Lighthouse Keeping Then & Now

Being a lighthouse keeper is maybe not as dreamy as it sounds & PC continues to serve as a beacon for the basin

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Located on Lakefront Drive, the New Canal Lighthouse houses a museum and education operated by Pontchartrain Conservancy. This month, we take a look back at what former keepers at the New Canal Lighthouse would have had to manage.


Imagined as a quiet and tranquil life or romantic isolation- the life of a lighthouse keeper might be a secret fantasy for many of us feeling overwhelmed by the age of pings and notifications.

In reality, the job of being a light keeper required a hearty commitment. On duty all 24 hours of the day, lightkeepers were primarily tasked with keeping their lights working, shining at night and through the fog. A light keeper's motto may have been "maintain, maintain," and depending on the time period, the task of maintenance would match the change in technology.

Though the New Canal Lighthouse has been a near constant fixture of the Southshore's skyline since 1843, its structure has changed over time. The original lighthouse to stand at the mouth of the New Basin Canal most likely would have an oil-fed flame, and it would have been the keeper’s duty to carry buckets of oil up the stairs to keep the flame lit. Cleaning the glass surrounding the cupola would have been extremely important as well to make sure the light could be seen as far as possible.

On Cabo Polonio, a remote cape located on the eastern coast of Uruguay, a lighthouse has been guiding ships since 1881. In They Are The Last, film production company Kauri Multimedia captures the daily routines of Leonardo da Costa, Cabo Polonio's lighthouse keeper. As more lighthouses become automated, da Costa is one of the few watchmen who remain.

In the early 1900s, the lighthouse was switched to an acetylene gas fed light. The keeper would be in charge of maintaining the gas lines and regularly switching out gas canisters. If a heavy fog would roll over the lake and the light could not cut through the vapor, the sound from a fog bell was used to guide ships passing by. Fog bells became commonplace in lighthouses in the mid-1800s, and like the bell in the New Canal Lighthouse, they were often powered by clockwork. It's unknown exactly what variation of clock mechanism was used at the New Canal Lighthouse, but in most lighthouses of that period, the fog bell's clock-drives would need to be wound every six to twelve hours.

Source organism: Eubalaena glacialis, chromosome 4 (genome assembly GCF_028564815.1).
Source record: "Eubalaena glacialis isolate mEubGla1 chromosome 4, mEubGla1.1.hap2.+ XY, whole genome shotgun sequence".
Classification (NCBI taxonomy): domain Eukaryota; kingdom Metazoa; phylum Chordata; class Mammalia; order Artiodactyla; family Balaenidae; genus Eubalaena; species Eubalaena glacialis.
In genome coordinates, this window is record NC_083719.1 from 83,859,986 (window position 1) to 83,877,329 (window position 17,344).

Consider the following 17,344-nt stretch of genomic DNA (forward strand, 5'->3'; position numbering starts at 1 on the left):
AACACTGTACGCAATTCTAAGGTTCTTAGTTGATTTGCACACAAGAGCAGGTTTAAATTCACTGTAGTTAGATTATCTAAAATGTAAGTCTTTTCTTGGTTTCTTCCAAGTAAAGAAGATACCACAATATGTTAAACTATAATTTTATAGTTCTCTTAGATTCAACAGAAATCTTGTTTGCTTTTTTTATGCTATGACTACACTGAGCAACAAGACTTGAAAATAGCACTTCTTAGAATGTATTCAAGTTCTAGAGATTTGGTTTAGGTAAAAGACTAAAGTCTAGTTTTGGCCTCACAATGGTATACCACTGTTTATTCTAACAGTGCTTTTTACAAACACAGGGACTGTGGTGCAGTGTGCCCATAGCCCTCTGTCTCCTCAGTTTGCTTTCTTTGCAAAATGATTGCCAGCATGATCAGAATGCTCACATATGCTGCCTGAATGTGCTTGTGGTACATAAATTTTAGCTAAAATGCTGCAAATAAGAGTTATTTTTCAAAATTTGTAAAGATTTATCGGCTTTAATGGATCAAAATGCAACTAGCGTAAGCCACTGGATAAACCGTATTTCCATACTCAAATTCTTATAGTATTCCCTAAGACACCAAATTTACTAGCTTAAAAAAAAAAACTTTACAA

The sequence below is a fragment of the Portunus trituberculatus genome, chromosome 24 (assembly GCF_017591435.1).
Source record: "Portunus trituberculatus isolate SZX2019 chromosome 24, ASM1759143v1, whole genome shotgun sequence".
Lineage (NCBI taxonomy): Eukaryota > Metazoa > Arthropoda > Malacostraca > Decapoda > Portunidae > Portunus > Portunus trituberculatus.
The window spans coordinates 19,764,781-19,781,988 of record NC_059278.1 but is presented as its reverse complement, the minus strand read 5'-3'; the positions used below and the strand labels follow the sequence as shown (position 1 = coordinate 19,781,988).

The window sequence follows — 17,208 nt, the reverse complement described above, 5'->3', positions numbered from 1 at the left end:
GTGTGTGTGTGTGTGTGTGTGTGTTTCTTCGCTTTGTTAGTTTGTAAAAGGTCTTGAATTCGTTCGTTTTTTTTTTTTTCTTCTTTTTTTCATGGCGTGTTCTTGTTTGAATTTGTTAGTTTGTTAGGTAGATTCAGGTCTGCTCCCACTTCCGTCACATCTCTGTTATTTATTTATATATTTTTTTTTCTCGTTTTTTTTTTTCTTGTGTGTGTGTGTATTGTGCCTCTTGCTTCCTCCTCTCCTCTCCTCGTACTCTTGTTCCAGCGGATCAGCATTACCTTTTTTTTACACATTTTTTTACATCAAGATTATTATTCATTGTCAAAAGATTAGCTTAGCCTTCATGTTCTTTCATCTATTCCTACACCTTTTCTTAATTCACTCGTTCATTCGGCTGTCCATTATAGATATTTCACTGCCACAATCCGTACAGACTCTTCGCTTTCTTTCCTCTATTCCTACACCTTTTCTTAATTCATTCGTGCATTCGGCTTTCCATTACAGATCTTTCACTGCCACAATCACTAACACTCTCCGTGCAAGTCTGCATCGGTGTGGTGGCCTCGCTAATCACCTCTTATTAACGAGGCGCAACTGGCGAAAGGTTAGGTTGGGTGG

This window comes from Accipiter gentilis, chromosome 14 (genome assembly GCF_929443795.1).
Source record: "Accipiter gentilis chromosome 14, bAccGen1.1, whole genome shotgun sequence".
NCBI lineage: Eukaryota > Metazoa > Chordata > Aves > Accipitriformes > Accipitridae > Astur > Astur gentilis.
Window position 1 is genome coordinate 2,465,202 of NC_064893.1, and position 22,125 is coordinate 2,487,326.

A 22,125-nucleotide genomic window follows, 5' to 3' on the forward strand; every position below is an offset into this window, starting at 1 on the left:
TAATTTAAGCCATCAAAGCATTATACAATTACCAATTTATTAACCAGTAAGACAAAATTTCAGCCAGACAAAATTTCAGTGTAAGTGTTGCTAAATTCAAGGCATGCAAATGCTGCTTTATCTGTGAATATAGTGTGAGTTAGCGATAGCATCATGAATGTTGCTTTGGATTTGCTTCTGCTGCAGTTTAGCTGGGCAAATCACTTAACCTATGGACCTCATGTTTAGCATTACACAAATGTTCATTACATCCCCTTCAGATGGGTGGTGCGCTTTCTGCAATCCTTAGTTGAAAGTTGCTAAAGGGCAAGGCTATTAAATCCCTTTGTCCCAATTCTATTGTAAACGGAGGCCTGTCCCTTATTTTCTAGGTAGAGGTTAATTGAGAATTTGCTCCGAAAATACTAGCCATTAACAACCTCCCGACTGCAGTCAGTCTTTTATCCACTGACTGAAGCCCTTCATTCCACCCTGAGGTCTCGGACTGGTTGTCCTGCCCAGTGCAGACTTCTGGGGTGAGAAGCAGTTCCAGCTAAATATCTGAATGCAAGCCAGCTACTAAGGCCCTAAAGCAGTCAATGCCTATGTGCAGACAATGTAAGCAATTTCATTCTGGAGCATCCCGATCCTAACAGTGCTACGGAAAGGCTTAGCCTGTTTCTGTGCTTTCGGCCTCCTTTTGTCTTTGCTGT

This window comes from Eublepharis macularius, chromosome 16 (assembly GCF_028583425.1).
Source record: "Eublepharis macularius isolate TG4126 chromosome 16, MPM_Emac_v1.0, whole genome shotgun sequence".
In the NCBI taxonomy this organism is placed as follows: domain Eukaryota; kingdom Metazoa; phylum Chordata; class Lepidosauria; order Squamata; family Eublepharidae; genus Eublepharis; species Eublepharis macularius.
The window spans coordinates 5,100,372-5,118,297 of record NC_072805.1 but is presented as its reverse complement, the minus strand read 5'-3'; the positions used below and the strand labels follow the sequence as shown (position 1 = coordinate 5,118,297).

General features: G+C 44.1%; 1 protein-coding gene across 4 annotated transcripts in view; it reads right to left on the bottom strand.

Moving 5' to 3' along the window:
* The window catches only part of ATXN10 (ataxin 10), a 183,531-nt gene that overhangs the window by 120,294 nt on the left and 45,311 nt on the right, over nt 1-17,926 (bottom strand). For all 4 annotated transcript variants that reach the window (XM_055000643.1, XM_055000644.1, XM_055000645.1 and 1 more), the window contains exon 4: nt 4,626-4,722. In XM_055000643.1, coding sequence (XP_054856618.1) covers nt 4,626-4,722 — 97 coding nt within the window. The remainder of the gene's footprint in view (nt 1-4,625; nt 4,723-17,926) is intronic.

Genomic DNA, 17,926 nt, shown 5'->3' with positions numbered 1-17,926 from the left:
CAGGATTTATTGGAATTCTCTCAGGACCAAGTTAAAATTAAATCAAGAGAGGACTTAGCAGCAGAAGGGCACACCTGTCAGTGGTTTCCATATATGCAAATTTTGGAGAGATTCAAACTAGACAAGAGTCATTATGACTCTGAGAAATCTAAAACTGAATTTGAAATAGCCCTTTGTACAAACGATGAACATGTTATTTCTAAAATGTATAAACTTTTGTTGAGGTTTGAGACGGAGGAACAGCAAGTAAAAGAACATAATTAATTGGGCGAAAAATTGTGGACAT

One duty that has not changed comes as a result of the dangers of navigating across waterways. It is the most dramatic and storied duty of the keepers: water rescues. Marge Norvell, the last keeper of the New Canal Lighthouse, risked her life several times, once saving all 200 passengers aboard a ferryboat that had caught fire in the lake. We have many stories of rescues here at the New Canal Lighthouse, all of which are shared with visitors at our museum and our education center.


Elevated18 feet in the air and topped with a bright red roof, the New Canal Lighthouse remains a beacon for the Lakefront. In the era of satellites, the lighthouse no longer serves its original function but instead provides a place to learn about the history and conservation of the Pontchartrain Basin.


Visitor Services Manager, Kate Tannian on the Lighthouse:

While we do turn the lights on and off and change the occasional light bulb, the job of keeping the light here at the New Canal Lighthouse and Education Center has changed quite a bit. Despite the weathered eyebrow that Marge Norvell would likely raise at our kitschy interpretation, it is a different kind of light we work so diligently to provide.


Instead of saving people from the water, we saved the water for the people, and by shedding light on what is needed to conserve our beautiful basin, we can help our community weather the storms to come.


We are still a beacon on the water, drawing in people with questions about the lake, or those wanting to report environmental changes. And of course, we're always here for those who just want to watch the sailboats pass by.


Come visit us and see what we do! We may be less salty than the keepers of yore, but no less flavorful.